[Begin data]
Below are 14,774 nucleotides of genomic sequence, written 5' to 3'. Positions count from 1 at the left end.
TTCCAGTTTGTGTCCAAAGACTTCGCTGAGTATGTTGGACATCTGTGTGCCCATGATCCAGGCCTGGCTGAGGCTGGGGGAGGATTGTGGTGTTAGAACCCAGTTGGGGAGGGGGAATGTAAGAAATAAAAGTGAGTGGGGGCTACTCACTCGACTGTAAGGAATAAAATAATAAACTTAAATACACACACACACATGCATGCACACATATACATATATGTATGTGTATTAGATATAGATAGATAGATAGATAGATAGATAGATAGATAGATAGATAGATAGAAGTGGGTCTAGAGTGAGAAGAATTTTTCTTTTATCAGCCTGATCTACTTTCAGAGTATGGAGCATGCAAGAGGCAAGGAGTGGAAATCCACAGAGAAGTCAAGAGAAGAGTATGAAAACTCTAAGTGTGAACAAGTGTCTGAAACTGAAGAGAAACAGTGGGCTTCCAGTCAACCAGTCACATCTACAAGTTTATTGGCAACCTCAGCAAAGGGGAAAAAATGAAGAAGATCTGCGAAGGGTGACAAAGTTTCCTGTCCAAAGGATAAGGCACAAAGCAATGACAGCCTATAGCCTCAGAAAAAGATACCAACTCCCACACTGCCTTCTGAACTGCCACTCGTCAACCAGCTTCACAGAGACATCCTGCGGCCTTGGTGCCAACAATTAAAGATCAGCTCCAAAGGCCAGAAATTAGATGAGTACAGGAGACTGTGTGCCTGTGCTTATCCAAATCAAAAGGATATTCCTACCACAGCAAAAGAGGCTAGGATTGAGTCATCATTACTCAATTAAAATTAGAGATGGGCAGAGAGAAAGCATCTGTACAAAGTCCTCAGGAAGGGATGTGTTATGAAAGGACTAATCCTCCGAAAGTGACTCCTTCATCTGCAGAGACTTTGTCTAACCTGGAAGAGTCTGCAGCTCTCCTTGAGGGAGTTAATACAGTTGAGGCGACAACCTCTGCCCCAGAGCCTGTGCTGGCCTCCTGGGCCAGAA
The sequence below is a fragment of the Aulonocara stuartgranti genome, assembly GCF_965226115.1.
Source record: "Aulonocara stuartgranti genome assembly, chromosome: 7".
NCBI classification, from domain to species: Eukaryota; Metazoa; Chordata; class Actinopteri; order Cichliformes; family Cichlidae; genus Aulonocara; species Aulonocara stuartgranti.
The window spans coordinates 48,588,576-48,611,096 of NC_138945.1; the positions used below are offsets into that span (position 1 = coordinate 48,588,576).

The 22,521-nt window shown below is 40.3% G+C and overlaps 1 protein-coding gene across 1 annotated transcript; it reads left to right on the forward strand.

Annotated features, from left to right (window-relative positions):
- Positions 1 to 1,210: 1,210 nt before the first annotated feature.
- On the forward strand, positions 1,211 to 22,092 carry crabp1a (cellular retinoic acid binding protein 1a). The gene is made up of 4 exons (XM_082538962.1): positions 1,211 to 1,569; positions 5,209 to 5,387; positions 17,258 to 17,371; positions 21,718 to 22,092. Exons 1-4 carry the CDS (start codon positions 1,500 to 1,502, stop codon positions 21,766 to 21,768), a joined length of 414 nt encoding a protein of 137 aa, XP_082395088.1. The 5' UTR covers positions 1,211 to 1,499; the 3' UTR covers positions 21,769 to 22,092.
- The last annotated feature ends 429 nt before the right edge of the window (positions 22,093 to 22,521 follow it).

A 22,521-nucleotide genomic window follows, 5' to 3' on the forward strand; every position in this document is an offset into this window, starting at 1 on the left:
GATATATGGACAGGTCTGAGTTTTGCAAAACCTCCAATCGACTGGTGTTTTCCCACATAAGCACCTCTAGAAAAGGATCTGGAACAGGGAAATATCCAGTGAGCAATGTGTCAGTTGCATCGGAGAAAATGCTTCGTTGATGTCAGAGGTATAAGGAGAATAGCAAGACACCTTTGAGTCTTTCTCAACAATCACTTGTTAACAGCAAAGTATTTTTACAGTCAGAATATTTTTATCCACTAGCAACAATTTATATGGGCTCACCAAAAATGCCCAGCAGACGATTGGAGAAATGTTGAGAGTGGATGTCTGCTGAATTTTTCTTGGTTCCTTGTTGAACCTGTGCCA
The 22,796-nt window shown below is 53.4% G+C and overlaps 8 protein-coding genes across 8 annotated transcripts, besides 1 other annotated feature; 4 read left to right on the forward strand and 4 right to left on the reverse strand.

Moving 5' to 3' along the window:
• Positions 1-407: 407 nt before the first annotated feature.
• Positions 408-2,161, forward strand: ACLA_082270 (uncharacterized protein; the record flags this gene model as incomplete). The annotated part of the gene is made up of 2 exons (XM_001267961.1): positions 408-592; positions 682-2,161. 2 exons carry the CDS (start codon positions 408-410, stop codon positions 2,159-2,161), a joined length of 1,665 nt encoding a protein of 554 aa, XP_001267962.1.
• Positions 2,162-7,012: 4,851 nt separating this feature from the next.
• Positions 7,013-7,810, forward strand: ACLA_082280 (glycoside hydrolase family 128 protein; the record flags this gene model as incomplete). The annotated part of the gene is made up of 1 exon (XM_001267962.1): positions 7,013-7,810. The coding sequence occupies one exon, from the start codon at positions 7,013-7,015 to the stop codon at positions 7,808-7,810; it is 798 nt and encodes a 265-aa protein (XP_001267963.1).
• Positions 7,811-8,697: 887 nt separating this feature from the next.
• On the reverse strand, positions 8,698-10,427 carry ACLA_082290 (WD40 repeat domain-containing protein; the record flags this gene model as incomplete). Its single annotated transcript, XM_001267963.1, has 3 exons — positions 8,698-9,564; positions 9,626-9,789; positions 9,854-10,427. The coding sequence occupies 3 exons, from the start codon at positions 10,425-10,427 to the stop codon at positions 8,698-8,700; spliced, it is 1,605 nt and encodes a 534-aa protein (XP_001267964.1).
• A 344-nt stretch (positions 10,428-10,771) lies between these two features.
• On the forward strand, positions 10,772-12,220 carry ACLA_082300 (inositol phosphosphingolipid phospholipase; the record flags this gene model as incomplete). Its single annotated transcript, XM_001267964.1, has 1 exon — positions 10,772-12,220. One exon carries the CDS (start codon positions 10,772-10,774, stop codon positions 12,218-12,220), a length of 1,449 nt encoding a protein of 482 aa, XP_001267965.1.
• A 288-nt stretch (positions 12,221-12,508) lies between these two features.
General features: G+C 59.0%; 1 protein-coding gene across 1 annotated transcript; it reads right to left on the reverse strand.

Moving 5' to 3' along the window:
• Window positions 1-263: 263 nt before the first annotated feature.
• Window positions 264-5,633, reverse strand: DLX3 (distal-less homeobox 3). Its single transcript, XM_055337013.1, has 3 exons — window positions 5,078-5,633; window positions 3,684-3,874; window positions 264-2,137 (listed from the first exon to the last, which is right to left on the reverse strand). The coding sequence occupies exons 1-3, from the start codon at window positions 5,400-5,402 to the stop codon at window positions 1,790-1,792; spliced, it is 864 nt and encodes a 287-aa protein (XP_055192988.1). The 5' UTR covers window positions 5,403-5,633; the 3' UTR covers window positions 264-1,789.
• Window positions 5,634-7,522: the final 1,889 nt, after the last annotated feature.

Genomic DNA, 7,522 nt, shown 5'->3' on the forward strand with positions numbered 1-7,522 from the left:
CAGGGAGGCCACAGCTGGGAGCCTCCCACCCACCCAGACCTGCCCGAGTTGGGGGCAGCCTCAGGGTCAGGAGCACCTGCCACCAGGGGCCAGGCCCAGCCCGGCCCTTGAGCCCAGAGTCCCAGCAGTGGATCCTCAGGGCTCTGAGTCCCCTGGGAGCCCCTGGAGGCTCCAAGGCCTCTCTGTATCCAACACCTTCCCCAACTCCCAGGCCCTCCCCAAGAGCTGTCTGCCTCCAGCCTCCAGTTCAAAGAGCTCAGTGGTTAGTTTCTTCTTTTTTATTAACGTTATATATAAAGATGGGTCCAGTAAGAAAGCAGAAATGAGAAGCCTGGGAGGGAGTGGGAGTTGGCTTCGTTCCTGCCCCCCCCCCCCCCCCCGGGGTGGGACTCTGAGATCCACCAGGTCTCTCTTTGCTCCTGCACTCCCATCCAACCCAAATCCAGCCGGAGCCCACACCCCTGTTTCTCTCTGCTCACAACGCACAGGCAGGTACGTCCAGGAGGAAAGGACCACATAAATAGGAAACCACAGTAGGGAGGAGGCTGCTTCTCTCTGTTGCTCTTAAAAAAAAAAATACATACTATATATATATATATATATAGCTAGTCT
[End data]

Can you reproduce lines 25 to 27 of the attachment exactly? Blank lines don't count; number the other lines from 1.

General features: G+C 59.0%; 1 protein-coding gene across 1 annotated transcript; it reads right to left on the reverse strand.

Moving 5' to 3' along the window:
• Window positions 1-263: 263 nt before the first annotated feature.